Hard Ferrite Magnets
are manufactured from iron oxide and either barium carbonate or strontium carbonate. The raw materials are mixed in the correct proportions, granulated, and calcined (presintered). After going through several intermediate phases, a hexaferrite phase (BaFe12O19 or SrFe12O19) is achieved. The presintered granulate is ground to a powder. It can then be pressed wet or dry in a magnetic field (anisotropic) or in the absence of a magnetic field (isotropic) and sintered. Hard ferrites are ceramic materials, with the mechanical hardness and brittleness typical of ceramics. A typical way of processing them is by grinding with diamond discs.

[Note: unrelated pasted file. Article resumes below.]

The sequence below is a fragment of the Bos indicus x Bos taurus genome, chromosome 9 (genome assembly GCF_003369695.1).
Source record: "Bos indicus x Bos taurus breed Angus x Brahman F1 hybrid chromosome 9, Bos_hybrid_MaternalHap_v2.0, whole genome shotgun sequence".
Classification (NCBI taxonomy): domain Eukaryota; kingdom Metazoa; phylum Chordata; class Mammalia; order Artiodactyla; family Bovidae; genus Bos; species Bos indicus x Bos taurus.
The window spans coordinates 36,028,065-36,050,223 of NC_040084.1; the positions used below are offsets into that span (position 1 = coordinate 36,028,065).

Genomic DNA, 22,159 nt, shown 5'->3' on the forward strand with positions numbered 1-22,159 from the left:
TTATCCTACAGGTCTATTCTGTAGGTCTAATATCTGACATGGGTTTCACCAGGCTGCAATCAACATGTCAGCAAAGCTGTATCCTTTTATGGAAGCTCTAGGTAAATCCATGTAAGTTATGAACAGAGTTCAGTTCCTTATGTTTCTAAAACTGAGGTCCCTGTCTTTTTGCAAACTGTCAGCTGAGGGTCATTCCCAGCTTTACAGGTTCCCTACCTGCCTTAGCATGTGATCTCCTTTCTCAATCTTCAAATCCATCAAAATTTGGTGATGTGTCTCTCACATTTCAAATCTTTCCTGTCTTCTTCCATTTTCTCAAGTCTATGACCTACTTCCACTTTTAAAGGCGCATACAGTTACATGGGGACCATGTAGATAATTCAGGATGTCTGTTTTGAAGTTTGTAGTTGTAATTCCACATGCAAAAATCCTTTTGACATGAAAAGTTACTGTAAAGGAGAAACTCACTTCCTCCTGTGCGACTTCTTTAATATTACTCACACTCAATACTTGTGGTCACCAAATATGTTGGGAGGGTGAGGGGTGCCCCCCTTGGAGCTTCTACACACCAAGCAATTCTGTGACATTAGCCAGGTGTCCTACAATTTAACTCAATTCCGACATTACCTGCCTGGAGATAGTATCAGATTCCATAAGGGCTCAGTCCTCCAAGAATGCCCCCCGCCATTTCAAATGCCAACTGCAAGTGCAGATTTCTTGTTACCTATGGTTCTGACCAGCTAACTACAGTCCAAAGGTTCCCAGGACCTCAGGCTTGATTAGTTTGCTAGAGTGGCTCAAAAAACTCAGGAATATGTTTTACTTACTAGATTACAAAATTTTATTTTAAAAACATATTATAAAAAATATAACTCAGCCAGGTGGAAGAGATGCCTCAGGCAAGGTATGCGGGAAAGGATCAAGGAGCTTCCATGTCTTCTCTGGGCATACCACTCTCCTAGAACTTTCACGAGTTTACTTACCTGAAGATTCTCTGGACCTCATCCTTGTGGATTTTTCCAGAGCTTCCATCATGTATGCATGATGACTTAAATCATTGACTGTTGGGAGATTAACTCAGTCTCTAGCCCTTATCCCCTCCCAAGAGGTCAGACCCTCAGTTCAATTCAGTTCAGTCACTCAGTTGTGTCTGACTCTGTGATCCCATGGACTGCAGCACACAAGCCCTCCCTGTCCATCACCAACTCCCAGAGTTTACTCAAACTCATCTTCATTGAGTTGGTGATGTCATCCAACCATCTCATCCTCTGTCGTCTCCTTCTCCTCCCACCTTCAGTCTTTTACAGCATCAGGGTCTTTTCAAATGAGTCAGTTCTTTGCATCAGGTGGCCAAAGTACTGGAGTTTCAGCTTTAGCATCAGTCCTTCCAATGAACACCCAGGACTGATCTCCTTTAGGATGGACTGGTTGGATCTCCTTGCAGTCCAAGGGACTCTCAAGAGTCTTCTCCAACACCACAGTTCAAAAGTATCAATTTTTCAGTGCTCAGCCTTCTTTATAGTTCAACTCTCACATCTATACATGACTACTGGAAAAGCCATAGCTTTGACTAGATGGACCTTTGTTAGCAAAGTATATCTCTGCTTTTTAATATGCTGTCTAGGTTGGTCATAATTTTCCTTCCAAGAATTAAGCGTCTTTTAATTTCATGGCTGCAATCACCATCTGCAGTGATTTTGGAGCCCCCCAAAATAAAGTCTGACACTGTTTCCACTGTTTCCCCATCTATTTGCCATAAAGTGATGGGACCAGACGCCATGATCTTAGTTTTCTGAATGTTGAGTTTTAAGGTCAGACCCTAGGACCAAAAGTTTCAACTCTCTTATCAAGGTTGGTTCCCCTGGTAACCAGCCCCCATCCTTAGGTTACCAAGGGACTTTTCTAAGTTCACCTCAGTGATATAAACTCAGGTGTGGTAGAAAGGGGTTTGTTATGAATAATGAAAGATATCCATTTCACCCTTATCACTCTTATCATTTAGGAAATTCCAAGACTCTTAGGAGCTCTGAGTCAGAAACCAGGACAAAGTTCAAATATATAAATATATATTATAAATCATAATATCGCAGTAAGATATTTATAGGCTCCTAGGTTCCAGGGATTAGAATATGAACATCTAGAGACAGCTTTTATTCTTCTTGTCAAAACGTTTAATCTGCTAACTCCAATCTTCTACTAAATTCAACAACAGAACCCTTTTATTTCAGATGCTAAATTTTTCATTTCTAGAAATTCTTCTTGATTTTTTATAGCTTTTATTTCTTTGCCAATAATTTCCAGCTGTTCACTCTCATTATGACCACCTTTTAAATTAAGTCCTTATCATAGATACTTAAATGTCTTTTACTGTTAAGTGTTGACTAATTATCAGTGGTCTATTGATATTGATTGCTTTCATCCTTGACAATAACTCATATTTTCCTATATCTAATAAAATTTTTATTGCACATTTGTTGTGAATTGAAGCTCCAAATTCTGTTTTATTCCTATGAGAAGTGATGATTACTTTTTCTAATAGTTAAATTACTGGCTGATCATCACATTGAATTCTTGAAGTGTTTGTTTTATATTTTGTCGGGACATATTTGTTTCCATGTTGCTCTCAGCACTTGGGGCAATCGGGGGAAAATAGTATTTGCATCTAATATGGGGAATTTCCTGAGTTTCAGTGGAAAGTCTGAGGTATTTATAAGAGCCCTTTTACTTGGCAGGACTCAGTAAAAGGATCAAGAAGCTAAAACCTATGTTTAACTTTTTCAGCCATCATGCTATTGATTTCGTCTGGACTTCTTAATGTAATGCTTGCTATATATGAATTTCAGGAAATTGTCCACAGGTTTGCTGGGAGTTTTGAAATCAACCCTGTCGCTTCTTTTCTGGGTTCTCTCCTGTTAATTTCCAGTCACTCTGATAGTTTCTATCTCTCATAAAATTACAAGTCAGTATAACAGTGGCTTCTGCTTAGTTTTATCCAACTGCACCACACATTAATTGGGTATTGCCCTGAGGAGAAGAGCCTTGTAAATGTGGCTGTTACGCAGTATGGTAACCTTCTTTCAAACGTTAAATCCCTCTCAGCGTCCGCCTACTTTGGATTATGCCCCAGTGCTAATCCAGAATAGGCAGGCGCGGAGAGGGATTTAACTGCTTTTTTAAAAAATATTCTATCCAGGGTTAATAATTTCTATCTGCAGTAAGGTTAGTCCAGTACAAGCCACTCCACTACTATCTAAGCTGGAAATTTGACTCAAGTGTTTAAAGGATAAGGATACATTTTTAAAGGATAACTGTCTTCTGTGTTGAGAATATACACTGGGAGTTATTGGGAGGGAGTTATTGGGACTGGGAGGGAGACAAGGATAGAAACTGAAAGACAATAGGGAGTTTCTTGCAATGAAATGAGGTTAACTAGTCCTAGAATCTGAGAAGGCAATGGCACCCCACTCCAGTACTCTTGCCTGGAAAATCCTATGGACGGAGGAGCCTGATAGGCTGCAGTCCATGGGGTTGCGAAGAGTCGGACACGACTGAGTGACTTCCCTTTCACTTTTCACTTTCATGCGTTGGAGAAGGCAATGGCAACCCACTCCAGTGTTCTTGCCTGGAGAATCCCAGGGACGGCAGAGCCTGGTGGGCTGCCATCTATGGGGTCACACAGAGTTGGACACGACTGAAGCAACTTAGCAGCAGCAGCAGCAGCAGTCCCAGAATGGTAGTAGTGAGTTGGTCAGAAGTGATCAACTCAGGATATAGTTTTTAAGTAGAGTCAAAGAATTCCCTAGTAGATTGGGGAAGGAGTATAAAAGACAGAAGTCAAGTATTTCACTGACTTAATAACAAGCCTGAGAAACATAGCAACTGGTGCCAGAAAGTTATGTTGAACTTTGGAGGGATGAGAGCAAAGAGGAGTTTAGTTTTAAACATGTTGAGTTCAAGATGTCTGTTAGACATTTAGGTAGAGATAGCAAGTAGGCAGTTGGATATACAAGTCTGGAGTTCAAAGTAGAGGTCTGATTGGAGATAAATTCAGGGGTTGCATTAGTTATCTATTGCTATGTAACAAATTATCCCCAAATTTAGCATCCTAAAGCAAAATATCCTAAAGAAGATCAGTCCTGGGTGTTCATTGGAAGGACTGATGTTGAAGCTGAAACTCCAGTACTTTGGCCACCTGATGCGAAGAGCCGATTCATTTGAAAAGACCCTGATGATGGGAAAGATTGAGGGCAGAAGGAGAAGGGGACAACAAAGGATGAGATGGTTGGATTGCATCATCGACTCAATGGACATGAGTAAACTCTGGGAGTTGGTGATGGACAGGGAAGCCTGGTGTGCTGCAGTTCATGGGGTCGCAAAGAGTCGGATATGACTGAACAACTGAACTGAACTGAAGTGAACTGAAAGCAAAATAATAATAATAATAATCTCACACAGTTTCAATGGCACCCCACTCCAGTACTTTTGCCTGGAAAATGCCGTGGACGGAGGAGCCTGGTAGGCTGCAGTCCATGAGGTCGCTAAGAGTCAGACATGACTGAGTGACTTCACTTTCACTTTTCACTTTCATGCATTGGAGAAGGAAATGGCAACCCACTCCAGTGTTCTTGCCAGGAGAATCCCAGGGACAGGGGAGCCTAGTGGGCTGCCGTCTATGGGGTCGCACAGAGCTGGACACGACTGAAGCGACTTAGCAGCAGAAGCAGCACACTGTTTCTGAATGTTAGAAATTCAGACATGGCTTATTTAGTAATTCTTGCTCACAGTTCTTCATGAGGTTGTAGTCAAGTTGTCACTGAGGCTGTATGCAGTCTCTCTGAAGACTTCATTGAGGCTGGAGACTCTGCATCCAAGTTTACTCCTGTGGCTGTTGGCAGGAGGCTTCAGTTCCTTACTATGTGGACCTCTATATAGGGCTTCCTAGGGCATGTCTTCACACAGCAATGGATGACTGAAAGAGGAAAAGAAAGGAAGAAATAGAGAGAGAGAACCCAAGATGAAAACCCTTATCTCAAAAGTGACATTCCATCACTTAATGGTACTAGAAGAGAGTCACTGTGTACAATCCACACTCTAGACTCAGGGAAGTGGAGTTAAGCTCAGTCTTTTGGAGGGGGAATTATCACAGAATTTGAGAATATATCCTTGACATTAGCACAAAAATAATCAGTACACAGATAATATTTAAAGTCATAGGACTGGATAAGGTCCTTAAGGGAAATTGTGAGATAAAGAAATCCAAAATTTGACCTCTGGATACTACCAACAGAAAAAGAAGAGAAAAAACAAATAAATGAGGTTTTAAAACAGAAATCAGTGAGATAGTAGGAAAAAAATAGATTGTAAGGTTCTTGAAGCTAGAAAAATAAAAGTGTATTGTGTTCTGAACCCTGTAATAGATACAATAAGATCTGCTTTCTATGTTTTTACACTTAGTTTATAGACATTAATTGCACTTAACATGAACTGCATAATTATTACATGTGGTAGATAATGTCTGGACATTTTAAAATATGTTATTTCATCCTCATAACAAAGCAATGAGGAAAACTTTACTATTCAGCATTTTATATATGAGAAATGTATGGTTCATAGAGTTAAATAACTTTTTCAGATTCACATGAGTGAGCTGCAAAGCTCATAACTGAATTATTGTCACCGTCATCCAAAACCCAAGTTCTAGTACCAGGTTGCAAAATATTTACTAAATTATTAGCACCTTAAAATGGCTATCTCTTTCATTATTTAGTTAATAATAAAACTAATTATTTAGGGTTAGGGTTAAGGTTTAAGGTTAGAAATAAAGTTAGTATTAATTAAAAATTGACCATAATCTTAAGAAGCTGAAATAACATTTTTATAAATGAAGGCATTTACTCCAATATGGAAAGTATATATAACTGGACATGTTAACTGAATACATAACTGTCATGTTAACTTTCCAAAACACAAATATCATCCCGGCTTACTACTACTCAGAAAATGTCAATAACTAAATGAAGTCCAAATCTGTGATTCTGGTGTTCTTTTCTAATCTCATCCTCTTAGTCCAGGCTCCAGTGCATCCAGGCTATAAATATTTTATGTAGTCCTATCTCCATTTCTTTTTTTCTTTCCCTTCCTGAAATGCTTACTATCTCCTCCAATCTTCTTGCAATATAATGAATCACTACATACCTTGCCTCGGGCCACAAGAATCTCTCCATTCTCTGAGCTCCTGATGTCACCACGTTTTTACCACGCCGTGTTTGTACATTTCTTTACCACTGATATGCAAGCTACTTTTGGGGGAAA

Hard Ferrite magnets have excellent corrosion resistance and have normal operating capabilities between -40°C and +250°C. As temperature increases, remanence decreases by 0.2%/°C whereas coercivity increases by 0.3%/°C. At very low temperatures there is a risk of permanent demagnetization in magnet systems with low working points.